The TopUniversities.com guide to the latest higher education news from around the world, on 25 January 2013.
New UK agency will focus on recruiting international students
The UK government has established a new agency, Education UK, which will promote UK educational products overseas, reports University World News. The agency will focus in particular on recruiting students from key markets, including India and the Middle East. The announcement follows news that fewer students from countries, notably India and Pakistan, were choosing to study in the UK. Alex Bols, executive director of the 1994 Group, said the team should focus on “a proactive publicity campaign to combat growing fears that the UK is not welcoming to international students”, as well as providing support for those applying for student visas.
Hong Kong universities offer to help politicians test ideas
Hong Kong’s University of Hong Kong and Polytechnic University have announced a scheme to help politicians test public opinion on key issues, reports South China Morning Post. Robert Chung Ting-yiu, director of the project, said politicians from any party were invited to suggest topics, which members of the public could then vote on using an electronic voting system. This follows a mock-ballot held last March, in which 220,000 people voted for their ideal chief executive (Hong Kong’s head of the government).
Italian exchange students campaigning for right to vote while abroad
Italian students participating in the EU’s Erasmus exchange program are campaigning for the right to vote in the forthcoming Italian general election, reports AEGEE. Most Italians abroad for a temporary period are not currently entitled to vote – though there are exceptions for members of the police and army, civil servants and academics. Erasmus students campaigning for the right to have their votes counted have set up a Facebook group, and are organizing ‘symbolic’ polling stations across Europe.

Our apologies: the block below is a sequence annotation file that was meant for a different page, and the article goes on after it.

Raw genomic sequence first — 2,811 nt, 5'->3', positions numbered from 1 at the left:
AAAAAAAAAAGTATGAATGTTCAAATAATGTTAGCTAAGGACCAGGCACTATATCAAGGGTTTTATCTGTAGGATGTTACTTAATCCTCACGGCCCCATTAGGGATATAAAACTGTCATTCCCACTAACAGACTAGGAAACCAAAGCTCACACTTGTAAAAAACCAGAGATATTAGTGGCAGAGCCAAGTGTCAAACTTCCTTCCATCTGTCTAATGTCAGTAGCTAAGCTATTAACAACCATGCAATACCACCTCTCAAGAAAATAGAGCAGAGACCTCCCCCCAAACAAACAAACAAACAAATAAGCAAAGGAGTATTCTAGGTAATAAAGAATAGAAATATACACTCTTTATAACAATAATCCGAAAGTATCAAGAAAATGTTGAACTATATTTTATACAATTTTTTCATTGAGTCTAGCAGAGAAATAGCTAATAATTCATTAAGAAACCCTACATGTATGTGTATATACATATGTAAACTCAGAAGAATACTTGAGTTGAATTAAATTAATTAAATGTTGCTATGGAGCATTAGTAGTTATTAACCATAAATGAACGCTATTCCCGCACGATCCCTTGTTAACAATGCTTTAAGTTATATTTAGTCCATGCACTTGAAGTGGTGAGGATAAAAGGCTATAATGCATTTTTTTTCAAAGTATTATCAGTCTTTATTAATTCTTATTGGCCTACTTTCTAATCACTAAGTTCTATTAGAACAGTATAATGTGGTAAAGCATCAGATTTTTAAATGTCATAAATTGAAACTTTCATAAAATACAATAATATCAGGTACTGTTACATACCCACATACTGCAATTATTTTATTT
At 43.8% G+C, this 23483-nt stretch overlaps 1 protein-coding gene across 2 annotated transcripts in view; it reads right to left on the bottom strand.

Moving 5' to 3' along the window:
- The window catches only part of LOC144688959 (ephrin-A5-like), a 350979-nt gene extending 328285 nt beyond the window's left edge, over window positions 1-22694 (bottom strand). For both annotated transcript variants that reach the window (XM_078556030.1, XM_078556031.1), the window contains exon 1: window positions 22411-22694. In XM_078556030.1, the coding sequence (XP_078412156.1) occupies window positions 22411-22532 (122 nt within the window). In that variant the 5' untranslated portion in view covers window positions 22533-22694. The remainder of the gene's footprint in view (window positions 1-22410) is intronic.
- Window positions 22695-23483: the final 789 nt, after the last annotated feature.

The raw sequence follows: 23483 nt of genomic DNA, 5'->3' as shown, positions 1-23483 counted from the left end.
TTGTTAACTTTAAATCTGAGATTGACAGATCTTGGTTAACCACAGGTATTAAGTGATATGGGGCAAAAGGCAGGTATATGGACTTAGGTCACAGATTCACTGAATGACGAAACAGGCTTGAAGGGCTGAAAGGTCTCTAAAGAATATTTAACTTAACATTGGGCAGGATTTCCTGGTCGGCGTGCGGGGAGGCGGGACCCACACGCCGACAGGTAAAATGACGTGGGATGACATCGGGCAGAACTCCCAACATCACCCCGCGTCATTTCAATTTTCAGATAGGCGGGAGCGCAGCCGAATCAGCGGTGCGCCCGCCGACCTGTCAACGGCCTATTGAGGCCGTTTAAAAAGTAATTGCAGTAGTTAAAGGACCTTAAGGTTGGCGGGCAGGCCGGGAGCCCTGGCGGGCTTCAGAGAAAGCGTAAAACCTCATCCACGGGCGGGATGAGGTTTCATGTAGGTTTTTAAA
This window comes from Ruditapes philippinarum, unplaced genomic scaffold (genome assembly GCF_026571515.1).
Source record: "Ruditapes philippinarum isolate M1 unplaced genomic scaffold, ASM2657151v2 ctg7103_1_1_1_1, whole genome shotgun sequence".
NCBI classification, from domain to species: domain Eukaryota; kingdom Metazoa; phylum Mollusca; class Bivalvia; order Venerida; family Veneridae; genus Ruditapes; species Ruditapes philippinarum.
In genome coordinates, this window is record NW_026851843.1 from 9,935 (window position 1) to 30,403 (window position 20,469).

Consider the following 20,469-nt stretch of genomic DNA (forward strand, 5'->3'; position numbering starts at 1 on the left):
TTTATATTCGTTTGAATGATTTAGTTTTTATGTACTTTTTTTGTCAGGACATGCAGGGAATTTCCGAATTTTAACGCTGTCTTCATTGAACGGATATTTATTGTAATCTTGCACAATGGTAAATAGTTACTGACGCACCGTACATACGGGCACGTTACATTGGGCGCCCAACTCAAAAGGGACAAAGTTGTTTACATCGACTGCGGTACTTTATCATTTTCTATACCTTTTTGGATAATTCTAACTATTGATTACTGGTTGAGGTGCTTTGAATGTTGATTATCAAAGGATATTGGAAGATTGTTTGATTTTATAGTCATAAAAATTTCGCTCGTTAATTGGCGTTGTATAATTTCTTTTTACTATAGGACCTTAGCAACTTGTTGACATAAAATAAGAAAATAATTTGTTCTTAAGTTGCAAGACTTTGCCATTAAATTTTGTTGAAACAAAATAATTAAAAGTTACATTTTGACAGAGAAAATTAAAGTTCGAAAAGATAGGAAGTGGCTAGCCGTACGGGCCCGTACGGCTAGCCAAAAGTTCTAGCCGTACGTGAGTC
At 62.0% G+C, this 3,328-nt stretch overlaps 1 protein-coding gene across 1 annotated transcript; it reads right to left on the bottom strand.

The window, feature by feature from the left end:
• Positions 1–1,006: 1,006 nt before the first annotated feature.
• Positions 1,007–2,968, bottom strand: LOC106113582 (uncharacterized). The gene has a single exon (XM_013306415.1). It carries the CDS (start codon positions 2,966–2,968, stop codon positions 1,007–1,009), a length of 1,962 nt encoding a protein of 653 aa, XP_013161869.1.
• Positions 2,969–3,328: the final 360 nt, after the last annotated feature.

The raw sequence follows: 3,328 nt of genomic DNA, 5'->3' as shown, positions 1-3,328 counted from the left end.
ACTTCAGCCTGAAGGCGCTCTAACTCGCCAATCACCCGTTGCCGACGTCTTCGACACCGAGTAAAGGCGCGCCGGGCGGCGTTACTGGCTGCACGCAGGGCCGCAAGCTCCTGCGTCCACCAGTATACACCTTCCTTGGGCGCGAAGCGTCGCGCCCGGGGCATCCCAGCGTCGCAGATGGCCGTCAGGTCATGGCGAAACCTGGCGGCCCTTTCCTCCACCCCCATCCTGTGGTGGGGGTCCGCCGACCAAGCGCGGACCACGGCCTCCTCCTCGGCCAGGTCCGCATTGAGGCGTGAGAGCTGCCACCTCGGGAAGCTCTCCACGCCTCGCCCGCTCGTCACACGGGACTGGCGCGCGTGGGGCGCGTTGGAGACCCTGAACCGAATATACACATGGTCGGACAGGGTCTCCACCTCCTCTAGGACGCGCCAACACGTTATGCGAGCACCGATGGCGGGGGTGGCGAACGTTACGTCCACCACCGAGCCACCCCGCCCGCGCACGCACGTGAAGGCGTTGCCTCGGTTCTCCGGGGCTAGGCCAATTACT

Stanford academics re-examine ‘misleading’ ranking of US education
Two researchers at Stanford Graduate School have published a study which claims the OECD’s assessment of education standards in the US gave a misleading impression, reports The Stanford Daily. In 2010, the Organization for Economic Cooperation and Development ranked the US 14th for reading and 25th for mathematics, in its study of member countries. Martin Carnoy and Richard Rothstein say this should be reassessed to 4th and 10th, arguing that the OECD failed to take sufficient account of factors such as social class distribution.
Number of international students in Denmark tripled in last decade
The number of international students choosing to study in Denmark has tripled over the past ten years, reportsThe Copenhagen Post. Capital city Copenhagen is particularly popular, and is now home to 18,000 foreign students. Advocacy group Goodwill Ambassador Corps said key attractions of Denmark included its welfare state system, environmentally friendly lifestyle, and teaching focused on group work and problem solving.